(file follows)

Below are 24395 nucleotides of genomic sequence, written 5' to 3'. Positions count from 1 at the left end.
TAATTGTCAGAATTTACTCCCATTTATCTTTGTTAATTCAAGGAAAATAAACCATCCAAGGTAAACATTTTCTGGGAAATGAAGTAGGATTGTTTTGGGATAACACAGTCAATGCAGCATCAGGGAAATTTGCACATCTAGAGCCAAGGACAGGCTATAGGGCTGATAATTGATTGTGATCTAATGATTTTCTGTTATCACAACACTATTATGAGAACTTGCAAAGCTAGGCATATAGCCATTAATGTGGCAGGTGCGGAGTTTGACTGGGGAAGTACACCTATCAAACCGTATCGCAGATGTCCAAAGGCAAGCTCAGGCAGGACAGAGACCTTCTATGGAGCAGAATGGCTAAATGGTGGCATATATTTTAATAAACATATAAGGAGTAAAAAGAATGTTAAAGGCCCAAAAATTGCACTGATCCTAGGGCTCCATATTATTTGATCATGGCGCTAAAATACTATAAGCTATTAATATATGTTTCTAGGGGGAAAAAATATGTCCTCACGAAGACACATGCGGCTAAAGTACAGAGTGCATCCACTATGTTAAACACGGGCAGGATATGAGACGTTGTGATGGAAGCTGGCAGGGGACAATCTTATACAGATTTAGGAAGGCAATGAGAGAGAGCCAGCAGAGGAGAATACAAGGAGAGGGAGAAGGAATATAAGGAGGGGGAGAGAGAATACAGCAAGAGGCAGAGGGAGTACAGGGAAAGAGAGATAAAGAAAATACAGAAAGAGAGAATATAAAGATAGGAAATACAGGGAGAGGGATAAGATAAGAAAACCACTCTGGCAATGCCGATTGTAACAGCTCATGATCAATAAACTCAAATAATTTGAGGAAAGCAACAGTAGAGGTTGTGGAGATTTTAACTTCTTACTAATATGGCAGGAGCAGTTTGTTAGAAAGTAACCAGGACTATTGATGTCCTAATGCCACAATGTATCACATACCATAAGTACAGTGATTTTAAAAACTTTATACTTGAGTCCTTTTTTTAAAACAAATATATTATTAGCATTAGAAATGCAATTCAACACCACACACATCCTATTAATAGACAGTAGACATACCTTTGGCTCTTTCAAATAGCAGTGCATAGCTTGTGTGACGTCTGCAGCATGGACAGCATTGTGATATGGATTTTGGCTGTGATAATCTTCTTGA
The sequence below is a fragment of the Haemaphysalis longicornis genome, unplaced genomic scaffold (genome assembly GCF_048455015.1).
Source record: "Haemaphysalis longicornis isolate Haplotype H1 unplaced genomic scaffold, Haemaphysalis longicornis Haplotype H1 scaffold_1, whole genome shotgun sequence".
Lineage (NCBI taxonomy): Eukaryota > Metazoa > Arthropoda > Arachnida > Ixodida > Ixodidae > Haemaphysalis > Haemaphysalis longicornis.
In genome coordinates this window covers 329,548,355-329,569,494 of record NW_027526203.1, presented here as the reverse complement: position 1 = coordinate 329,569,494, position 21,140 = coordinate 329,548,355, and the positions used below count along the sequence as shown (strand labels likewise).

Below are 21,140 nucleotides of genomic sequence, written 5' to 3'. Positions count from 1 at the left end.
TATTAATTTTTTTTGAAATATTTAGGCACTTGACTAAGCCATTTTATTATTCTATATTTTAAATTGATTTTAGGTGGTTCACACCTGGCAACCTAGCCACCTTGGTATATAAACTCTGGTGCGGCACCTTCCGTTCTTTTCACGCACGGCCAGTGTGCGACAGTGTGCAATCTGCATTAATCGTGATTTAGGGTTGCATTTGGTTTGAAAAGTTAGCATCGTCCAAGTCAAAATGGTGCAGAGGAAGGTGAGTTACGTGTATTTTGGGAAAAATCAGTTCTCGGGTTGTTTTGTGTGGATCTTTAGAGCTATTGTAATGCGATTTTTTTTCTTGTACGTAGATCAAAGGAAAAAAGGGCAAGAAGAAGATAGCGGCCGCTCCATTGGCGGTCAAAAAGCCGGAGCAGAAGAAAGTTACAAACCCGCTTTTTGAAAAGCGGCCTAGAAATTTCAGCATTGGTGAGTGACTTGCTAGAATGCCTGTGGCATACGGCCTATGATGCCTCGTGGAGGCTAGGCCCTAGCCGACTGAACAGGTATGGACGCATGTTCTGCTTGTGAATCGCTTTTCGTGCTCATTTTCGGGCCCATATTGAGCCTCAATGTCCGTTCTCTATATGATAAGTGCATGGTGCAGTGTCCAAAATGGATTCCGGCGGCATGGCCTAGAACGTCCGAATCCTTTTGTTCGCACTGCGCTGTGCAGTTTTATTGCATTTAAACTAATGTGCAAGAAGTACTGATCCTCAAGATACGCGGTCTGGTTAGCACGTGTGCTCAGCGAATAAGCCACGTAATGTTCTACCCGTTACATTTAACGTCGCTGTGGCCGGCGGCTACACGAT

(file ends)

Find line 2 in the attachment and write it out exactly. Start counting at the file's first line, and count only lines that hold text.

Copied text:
TAATTGTCAGAATTTACTCCCATTTATCTTTGTTAATTCAAGGAAAATAAACCATCCAAGGTAAACATTTTCTGGGAAATGAAGTAGGATTGTTTTGGGATAACACAGTCAATGCAGCATCAGGGAAATTTGCACATCTAGAGCCAAGGACAGGCTATAGGGCTGATAATTGATTGTGATCTAATGATTTTCTGTTATCACAACACTATTATGAGAACTTGCAAAGCTAGGCATATAGCCATTAATGTGGCAGGTGCGGAGTTTGACTGGGGAAGTACACCTATCAAACCGTATCGCAGATGTCCAAAGGCAAGCTCAGGCAGGACAGAGACCTTCTATGGAGCAGAATGGCTAAATGGTGGCATATATTTTAATAAACATATAAGGAGTAAAAAGAATGTTAAAGGCCCAAAAATTGCACTGATCCTAGGGCTCCATATTATTTGATCATGGCGCTAAAATACTATAAGCTATTAATATATGTTTCTAGGGGGAAAAAATATGTCCTCACGAAGACACATGCGGCTAAAGTACAGAGTGCATCCACTATGTTAAACACGGGCAGGATATGAGACGTTGTGATGGAAGCTGGCAGGGGACAATCTTATACAGATTTAGGAAGGCAATGAGAGAGAGCCAGCAGAGGAGAATACAAGGAGAGGGAGAAGGAATATAAGGAGGGGGAGAGAGAATACAGCAAGAGGCAGAGGGAGTACAGGGAAAGAGAGATAAAGAAAATACAGAAAGAGAGAATATAAAGATAGGAAATACAGGGAGAGGGATAAGATAAGAAAACCACTCTGGCAATGCCGATTGTAACAGCTCATGATCAATAAACTCAAATAATTTGAGGAAAGCAACAGTAGAGGTTGTGGAGATTTTAACTTCTTACTAATATGGCAGGAGCAGTTTGTTAGAAAGTAACCAGGACTATTGATGTCCTAATGCCACAATGTATCACATACCATAAGTACAGTGATTTTAAAAACTTTATACTTGAGTCCTTTTTTTAAAACAAATATATTATTAGCATTAGAAATGCAATTCAACACCACACACATCCTATTAATAGACAGTAGACATACCTTTGGCTCTTTCAAATAGCAGTGCATAGCTTGTGTGACGTCTGCAGCATGGACAGCATTGTGATATGGATTTTGGCTGTGATAATCTTCTTGA